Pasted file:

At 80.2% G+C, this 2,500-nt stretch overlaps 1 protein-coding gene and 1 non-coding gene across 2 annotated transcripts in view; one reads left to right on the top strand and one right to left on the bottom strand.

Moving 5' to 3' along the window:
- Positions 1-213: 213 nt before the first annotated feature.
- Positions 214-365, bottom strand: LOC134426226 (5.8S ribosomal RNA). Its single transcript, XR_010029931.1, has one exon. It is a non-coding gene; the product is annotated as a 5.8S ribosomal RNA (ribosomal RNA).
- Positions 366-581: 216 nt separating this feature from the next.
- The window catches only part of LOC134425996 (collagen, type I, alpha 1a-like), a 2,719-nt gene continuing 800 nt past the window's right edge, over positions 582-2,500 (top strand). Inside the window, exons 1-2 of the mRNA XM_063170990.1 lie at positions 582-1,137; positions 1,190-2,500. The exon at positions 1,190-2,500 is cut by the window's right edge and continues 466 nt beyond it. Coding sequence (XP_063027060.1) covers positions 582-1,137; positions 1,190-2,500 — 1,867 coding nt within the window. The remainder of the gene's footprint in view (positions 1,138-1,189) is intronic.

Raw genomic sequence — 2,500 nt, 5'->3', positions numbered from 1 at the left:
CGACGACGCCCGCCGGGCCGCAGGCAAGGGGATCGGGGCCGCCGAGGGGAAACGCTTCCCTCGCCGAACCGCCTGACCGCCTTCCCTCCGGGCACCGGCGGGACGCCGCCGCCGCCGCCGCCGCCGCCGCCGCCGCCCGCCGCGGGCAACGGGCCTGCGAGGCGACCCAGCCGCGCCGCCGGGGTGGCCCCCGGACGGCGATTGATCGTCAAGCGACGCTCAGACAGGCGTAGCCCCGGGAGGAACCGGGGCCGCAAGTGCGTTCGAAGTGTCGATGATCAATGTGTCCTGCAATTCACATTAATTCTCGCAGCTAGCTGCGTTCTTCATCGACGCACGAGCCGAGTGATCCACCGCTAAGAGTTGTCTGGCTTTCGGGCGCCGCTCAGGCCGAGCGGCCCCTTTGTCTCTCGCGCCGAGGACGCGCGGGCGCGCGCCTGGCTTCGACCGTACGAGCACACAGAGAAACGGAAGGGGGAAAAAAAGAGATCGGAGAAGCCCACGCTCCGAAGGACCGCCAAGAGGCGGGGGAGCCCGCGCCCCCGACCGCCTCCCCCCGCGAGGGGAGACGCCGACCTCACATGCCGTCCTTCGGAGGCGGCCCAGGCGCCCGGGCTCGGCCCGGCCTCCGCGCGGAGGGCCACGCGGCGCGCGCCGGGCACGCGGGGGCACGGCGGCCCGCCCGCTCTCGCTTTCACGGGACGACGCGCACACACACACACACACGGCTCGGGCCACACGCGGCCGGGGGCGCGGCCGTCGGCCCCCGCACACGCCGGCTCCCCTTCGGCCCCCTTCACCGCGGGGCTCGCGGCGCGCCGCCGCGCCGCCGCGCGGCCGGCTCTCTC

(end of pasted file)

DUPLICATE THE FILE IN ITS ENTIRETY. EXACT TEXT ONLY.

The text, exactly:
At 80.2% G+C, this 2,500-nt stretch overlaps 1 protein-coding gene and 1 non-coding gene across 2 annotated transcripts in view; one reads left to right on the top strand and one right to left on the bottom strand.

Moving 5' to 3' along the window:
- Positions 1-213: 213 nt before the first annotated feature.
- Positions 214-365, bottom strand: LOC134426226 (5.8S ribosomal RNA). Its single transcript, XR_010029931.1, has one exon. It is a non-coding gene; the product is annotated as a 5.8S ribosomal RNA (ribosomal RNA).
- Positions 366-581: 216 nt separating this feature from the next.
- The window catches only part of LOC134425996 (collagen, type I, alpha 1a-like), a 2,719-nt gene continuing 800 nt past the window's right edge, over positions 582-2,500 (top strand). Inside the window, exons 1-2 of the mRNA XM_063170990.1 lie at positions 582-1,137; positions 1,190-2,500. The exon at positions 1,190-2,500 is cut by the window's right edge and continues 466 nt beyond it. Coding sequence (XP_063027060.1) covers positions 582-1,137; positions 1,190-2,500 — 1,867 coding nt within the window. The remainder of the gene's footprint in view (positions 1,138-1,189) is intronic.

Raw genomic sequence — 2,500 nt, 5'->3', positions numbered from 1 at the left:
CGACGACGCCCGCCGGGCCGCAGGCAAGGGGATCGGGGCCGCCGAGGGGAAACGCTTCCCTCGCCGAACCGCCTGACCGCCTTCCCTCCGGGCACCGGCGGGACGCCGCCGCCGCCGCCGCCGCCGCCGCCGCCGCCCGCCGCGGGCAACGGGCCTGCGAGGCGACCCAGCCGCGCCGCCGGGGTGGCCCCCGGACGGCGATTGATCGTCAAGCGACGCTCAGACAGGCGTAGCCCCGGGAGGAACCGGGGCCGCAAGTGCGTTCGAAGTGTCGATGATCAATGTGTCCTGCAATTCACATTAATTCTCGCAGCTAGCTGCGTTCTTCATCGACGCACGAGCCGAGTGATCCACCGCTAAGAGTTGTCTGGCTTTCGGGCGCCGCTCAGGCCGAGCGGCCCCTTTGTCTCTCGCGCCGAGGACGCGCGGGCGCGCGCCTGGCTTCGACCGTACGAGCACACAGAGAAACGGAAGGGGGAAAAAAAGAGATCGGAGAAGCCCACGCTCCGAAGGACCGCCAAGAGGCGGGGGAGCCCGCGCCCCCGACCGCCTCCCCCCGCGAGGGGAGACGCCGACCTCACATGCCGTCCTTCGGAGGCGGCCCAGGCGCCCGGGCTCGGCCCGGCCTCCGCGCGGAGGGCCACGCGGCGCGCGCCGGGCACGCGGGGGCACGGCGGCCCGCCCGCTCTCGCTTTCACGGGACGACGCGCACACACACACACACACGGCTCGGGCCACACGCGGCCGGGGGCGCGGCCGTCGGCCCCCGCACACGCCGGCTCCCCTTCGGCCCCCTTCACCGCGGGGCTCGCGGCGCGCCGCCGCGCCGCCGCGCGGCCGGCTCTCTC